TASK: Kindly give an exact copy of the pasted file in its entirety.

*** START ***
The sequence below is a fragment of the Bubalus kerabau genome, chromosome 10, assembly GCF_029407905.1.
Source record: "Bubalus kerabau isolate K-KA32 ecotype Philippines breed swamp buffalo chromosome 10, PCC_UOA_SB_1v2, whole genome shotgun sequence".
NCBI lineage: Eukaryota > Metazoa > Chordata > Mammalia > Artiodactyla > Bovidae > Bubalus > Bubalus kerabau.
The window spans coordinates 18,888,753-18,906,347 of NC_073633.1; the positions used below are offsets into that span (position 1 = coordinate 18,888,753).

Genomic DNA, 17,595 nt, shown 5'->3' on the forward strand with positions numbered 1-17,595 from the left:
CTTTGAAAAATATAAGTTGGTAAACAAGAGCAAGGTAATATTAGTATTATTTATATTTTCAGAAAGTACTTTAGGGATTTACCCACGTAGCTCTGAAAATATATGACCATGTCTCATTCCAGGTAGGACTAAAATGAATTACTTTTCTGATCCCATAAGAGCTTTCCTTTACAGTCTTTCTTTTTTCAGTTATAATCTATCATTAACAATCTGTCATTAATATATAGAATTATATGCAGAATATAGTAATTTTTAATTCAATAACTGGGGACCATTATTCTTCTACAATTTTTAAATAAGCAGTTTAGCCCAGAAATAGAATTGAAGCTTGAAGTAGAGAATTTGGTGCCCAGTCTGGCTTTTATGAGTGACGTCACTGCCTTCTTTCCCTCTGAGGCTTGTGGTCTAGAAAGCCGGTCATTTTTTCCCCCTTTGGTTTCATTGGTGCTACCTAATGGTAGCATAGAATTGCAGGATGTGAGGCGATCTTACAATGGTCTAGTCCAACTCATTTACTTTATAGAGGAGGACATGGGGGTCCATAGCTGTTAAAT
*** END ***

The sequence below is a fragment of the Bubalus kerabau genome, chromosome 10, assembly GCF_029407905.1.
Source record: "Bubalus kerabau isolate K-KA32 ecotype Philippines breed swamp buffalo chromosome 10, PCC_UOA_SB_1v2, whole genome shotgun sequence".
NCBI lineage: Eukaryota > Metazoa > Chordata > Mammalia > Artiodactyla > Bovidae > Bubalus > Bubalus kerabau.
The window spans coordinates 18,888,753-18,906,347 of NC_073633.1; the positions used below are offsets into that span (position 1 = coordinate 18,888,753).

Genomic DNA, 17,595 nt, shown 5'->3' on the forward strand with positions numbered 1-17,595 from the left:
CTTTGAAAAATATAAGTTGGTAAACAAGAGCAAGGTAATATTAGTATTATTTATATTTTCAGAAAGTACTTTAGGGATTTACCCACGTAGCTCTGAAAATATATGACCATGTCTCATTCCAGGTAGGACTAAAATGAATTACTTTTCTGATCCCATAAGAGCTTTCCTTTACAGTCTTTCTTTTTTCAGTTATAATCTATCATTAACAATCTGTCATTAATATATAGAATTATATGCAGAATATAGTAATTTTTAATTCAATAACTGGGGACCATTATTCTTCTACAATTTTTAAATAAGCAGTTTAGCCCAGAAATAGAATTGAAGCTTGAAGTAGAGAATTTGGTGCCCAGTCTGGCTTTTATGAGTGACGTCACTGCCTTCTTTCCCTCTGAGGCTTGTGGTCTAGAAAGCCGGTCATTTTTTCCCCCTTTGGTTTCATTGGTGCTACCTAATGGTAGCATAGAATTGCAGGATGTGAGGCGATCTTACAATGGTCTAGTCCAACTCATTTACTTTATAGAGGAGGACATGGGGGTCCATAGCTGTTAAAT